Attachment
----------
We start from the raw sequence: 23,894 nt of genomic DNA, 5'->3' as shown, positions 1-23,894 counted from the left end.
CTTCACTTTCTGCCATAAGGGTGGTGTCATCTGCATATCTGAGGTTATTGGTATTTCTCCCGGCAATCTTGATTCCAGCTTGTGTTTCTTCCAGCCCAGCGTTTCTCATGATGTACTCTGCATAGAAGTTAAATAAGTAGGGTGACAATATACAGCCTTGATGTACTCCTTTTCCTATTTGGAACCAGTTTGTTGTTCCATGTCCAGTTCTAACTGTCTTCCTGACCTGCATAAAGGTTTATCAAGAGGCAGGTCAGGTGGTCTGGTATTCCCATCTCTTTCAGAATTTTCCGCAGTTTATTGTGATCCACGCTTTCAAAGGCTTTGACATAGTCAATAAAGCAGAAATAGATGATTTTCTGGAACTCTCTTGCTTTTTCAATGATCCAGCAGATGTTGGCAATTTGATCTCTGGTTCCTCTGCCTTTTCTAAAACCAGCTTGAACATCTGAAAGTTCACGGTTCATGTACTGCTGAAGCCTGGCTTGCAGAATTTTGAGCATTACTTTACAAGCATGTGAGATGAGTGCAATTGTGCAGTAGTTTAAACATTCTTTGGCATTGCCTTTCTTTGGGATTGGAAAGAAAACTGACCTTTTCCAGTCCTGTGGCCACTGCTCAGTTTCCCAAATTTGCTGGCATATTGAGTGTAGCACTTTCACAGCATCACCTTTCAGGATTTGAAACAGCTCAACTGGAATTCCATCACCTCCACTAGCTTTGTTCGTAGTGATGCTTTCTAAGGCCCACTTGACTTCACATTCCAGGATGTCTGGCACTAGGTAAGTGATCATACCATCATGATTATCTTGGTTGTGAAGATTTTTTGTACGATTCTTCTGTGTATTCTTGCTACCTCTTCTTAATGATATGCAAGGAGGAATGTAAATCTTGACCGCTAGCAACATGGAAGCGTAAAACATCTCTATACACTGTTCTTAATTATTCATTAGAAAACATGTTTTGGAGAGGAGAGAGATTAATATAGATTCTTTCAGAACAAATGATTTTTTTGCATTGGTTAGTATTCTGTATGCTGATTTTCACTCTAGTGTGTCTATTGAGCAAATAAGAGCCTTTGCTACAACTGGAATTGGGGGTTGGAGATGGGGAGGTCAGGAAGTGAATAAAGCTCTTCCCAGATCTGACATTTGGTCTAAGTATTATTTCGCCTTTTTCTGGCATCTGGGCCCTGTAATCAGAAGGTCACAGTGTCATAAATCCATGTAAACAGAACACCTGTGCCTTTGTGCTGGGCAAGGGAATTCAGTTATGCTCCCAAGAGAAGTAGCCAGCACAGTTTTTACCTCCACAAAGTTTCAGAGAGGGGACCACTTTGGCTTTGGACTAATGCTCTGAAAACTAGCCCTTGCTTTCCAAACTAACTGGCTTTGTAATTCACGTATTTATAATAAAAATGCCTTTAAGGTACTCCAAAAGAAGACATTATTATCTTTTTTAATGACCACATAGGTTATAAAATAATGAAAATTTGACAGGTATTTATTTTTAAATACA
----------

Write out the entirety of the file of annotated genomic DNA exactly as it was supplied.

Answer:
We start from the raw sequence: 23,894 nt of genomic DNA, 5'->3' as shown, positions 1-23,894 counted from the left end.
CTTCACTTTCTGCCATAAGGGTGGTGTCATCTGCATATCTGAGGTTATTGGTATTTCTCCCGGCAATCTTGATTCCAGCTTGTGTTTCTTCCAGCCCAGCGTTTCTCATGATGTACTCTGCATAGAAGTTAAATAAGTAGGGTGACAATATACAGCCTTGATGTACTCCTTTTCCTATTTGGAACCAGTTTGTTGTTCCATGTCCAGTTCTAACTGTCTTCCTGACCTGCATAAAGGTTTATCAAGAGGCAGGTCAGGTGGTCTGGTATTCCCATCTCTTTCAGAATTTTCCGCAGTTTATTGTGATCCACGCTTTCAAAGGCTTTGACATAGTCAATAAAGCAGAAATAGATGATTTTCTGGAACTCTCTTGCTTTTTCAATGATCCAGCAGATGTTGGCAATTTGATCTCTGGTTCCTCTGCCTTTTCTAAAACCAGCTTGAACATCTGAAAGTTCACGGTTCATGTACTGCTGAAGCCTGGCTTGCAGAATTTTGAGCATTACTTTACAAGCATGTGAGATGAGTGCAATTGTGCAGTAGTTTAAACATTCTTTGGCATTGCCTTTCTTTGGGATTGGAAAGAAAACTGACCTTTTCCAGTCCTGTGGCCACTGCTCAGTTTCCCAAATTTGCTGGCATATTGAGTGTAGCACTTTCACAGCATCACCTTTCAGGATTTGAAACAGCTCAACTGGAATTCCATCACCTCCACTAGCTTTGTTCGTAGTGATGCTTTCTAAGGCCCACTTGACTTCACATTCCAGGATGTCTGGCACTAGGTAAGTGATCATACCATCATGATTATCTTGGTTGTGAAGATTTTTTGTACGATTCTTCTGTGTATTCTTGCTACCTCTTCTTAATGATATGCAAGGAGGAATGTAAATCTTGACCGCTAGCAACATGGAAGCGTAAAACATCTCTATACACTGTTCTTAATTATTCATTAGAAAACATGTTTTGGAGAGGAGAGAGATTAATATAGATTCTTTCAGAACAAATGATTTTTTTGCATTGGTTAGTATTCTGTATGCTGATTTTCACTCTAGTGTGTCTATTGAGCAAATAAGAGCCTTTGCTACAACTGGAATTGGGGGTTGGAGATGGGGAGGTCAGGAAGTGAATAAAGCTCTTCCCAGATCTGACATTTGGTCTAAGTATTATTTCGCCTTTTTCTGGCATCTGGGCCCTGTAATCAGAAGGTCACAGTGTCATAAATCCATGTAAACAGAACACCTGTGCCTTTGTGCTGGGCAAGGGAATTCAGTTATGCTCCCAAGAGAAGTAGCCAGCACAGTTTTTACCTCCACAAAGTTTCAGAGAGGGGACCACTTTGGCTTTGGACTAATGCTCTGAAAACTAGCCCTTGCTTTCCAAACTAACTGGCTTTGTAATTCACGTATTTATAATAAAAATGCCTTTAAGGTACTCCAAAAGAAGACATTATTATCTTTTTTAATGACCACATAGGTTATAAAATAATGAAAATTTGACAGGTATTTATTTTTAAATACA